Dr. Axel Rauschmayer is a freelance software engineer, blogger and educator, located in Munich, Germany. Axel is a DZone MVB and is not an employee of DZone and has posted 246 posts at DZone. You can read more from them at their website. View Full User Profile

Programming: the benefits of taking a break

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This post lists several benefits of taking a break during programming.

  • You work smarter, not harder. Once, I worked really hard at a feature. For two weeks, 12 hours a day, I put in a lot of effort. After those two weeks, I took a break and came up with several ideas that made much of the work unnecessary.
  • You think more clearly. Being tired has a similar effect as being drunk. At the end of a day, I often kid myself that I’ll just get this one thing finished quickly to have a fresh start the next day. In reality, I usually need to clean up yesterday’s messes then. If instead I find the discipline to postpone, it only takes me a fraction of the time to accomplish the same task – with better results.
  • You can be your own pair of fresh eyes. If you want to write quality code, code reviews (including their extreme version, pair programming), are invaluable. If I let things that I have written lie for a few days, I have forgotten enough about them that I approach them with a fresh mind. I’m almost my own code reviewer, which allows me to really improve the understandability of my code.
  • Being nice to your body is good for your brain. Don’t forget that the latter is part of the former and adheres to biological principles. Especially people working with computers tend to focus too much on their brain and neglect the rest of their body. The brain needs oxygen, rest and nutrients to function at optimal capacity, so you need to breathe, sleep and eat properly.
  • Communication is a different way of learning about a problem domain. You can view programming as solving a puzzle in a problem domain, as finding the best tools, techniques, and libraries to write your code. If you take a break from coding, you can attack the problem domain from a different angle – by discussing it with other people. It doesn’t matter whether you do so via talking to face to face, via social websites, via email, via Twitter, or via other tools. Swapping experiences gives you a new perspective on your code without doing actual coding. In a way, web searches are a uni-directional way of communicating, but they have become too much part of the coding routine to be considered a separate activity.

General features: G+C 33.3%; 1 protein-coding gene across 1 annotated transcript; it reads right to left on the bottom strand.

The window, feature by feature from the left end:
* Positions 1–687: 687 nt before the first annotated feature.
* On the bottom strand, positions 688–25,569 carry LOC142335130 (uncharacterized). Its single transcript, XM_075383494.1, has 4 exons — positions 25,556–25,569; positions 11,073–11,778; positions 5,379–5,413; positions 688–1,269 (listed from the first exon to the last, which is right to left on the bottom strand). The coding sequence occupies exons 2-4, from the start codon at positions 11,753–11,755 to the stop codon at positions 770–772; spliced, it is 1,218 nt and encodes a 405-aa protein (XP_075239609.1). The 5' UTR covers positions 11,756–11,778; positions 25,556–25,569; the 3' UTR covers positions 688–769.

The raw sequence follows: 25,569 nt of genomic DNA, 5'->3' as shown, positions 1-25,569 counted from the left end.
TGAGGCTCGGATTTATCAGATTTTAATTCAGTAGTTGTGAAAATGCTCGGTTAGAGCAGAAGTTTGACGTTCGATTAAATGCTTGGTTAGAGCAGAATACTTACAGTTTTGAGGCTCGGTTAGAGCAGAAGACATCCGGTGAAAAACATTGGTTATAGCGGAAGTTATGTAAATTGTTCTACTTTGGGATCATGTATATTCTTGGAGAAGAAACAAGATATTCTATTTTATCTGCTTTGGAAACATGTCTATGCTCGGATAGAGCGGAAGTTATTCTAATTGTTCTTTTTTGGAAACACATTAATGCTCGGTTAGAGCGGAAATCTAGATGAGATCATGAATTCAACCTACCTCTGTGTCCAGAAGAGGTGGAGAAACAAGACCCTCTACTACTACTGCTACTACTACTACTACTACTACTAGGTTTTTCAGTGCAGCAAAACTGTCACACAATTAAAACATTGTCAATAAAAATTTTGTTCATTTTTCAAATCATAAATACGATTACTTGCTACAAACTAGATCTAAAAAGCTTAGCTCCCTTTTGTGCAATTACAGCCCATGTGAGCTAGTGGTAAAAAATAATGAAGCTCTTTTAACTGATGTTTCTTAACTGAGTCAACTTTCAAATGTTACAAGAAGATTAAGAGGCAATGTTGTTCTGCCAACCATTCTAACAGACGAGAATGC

From http://www.2ality.com/2011/07/taking-break.html

Published at DZone with permission of Axel Rauschmayer, author and DZone MVB.

(Note: Opinions expressed in this article and its replies are the opinions of their respective authors and not those of DZone, Inc.)



Manuel Jordan replied on Fri, 2011/07/15 - 9:52am

This is an excellent article

I want share my 2 cents. Is wise make some sport in the weekends, it is a valuable medicine.

BTW Stress=Cancer

Endre Varga replied on Fri, 2011/07/15 - 9:56am

I agree wholeheartedly! Even if I get just 1 hour less sleep than I need, it costs me a huge loss of creativity. 

Sreenivasa Majji replied on Fri, 2011/07/15 - 10:47am

This is an excellent article. Always attack the problem after a good night sleep, it worked very well for me for the last 16 years

Lund Wolfe replied on Sat, 2011/07/16 - 12:12pm

That's excellent advice gained from experience. It's about quality time, not quantity. When you can't find a good solution, take a break and do something else (or put the problem on hold and do some research to find patterns or tools that already solve this problem).

Your brain will continue to work on the difficult problem on the drive home or while you're sleeping. It often becomes obvious by the next day, and you've already worked through the potential failure points mentally so you aren't headed into a dead end or maintenance nightmare because you could only do one thing one way.

Gnu Skool replied on Mon, 2011/07/18 - 2:45am

Quite often I've sat there thinking Im just about to solve something, but never quite getting there - only to stand up and walk away and come back to it and see the solution right before my eyes.

Kevin Rodrigues replied on Wed, 2011/07/20 - 11:28am

Being tired has the same effect as being drunk. Couldn't agree more on this. Also many times it happens that you are stuck on a problem and can't find a solution. But then you are just doing something else like travelling back home or relaxing in the chair and suddenly a solution pops up in your head.

Complete Coding

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